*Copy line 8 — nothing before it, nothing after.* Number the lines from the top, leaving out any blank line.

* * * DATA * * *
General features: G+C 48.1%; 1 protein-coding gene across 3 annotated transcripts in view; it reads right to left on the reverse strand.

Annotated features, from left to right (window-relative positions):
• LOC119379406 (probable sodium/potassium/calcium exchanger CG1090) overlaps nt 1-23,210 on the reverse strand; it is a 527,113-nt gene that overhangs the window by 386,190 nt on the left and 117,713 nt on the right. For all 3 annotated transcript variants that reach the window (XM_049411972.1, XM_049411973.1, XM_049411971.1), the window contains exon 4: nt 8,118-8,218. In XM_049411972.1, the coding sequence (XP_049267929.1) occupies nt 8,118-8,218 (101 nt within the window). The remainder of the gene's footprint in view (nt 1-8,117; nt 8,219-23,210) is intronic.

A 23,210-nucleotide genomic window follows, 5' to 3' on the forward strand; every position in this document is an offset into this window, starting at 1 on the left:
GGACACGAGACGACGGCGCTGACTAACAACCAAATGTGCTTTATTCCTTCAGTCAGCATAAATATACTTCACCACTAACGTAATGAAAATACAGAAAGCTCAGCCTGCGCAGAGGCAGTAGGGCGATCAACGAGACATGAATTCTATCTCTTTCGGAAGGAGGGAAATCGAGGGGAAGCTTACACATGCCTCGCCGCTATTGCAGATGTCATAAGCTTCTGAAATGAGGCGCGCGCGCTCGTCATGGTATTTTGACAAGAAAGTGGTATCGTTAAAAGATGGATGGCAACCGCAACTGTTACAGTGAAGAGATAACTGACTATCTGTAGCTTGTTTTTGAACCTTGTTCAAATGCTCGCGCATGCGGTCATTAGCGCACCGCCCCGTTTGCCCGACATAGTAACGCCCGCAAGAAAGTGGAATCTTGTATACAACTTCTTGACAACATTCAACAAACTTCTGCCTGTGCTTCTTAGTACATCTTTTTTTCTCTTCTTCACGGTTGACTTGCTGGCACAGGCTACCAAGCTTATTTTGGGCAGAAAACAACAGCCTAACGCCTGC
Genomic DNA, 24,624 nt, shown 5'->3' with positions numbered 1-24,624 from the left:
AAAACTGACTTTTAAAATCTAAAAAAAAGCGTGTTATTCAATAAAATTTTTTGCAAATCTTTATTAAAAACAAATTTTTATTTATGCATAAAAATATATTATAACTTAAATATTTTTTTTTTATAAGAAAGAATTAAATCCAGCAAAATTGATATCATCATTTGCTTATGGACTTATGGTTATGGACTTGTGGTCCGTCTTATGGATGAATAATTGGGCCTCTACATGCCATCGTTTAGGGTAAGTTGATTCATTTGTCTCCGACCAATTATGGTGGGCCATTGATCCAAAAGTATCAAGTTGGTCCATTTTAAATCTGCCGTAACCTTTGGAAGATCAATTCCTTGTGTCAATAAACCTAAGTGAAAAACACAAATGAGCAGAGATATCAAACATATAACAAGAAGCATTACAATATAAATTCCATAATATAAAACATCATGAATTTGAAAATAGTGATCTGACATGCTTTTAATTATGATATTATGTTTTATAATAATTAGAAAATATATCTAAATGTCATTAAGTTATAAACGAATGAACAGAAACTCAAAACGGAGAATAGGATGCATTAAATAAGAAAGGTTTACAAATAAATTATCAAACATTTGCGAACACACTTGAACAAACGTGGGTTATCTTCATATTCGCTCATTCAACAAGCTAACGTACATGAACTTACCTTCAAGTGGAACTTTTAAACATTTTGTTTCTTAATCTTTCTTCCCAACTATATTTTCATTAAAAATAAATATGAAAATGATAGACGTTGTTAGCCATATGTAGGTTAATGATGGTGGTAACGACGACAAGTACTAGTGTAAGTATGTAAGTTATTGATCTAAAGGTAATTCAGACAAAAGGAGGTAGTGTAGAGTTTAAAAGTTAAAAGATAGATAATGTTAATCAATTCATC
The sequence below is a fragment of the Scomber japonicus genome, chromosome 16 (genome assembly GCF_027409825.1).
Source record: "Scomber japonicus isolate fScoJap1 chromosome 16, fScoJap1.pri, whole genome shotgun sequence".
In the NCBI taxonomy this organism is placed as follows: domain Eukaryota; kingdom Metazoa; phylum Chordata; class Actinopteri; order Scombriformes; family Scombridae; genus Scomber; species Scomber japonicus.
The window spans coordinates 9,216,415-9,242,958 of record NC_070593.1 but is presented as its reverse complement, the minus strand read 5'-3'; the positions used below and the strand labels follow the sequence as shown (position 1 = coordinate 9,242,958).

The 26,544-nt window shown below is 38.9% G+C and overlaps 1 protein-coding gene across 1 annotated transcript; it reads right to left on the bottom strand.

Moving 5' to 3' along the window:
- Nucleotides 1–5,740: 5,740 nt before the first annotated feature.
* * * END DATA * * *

The sequence below is a fragment of the Scomber japonicus genome, chromosome 16 (genome assembly GCF_027409825.1).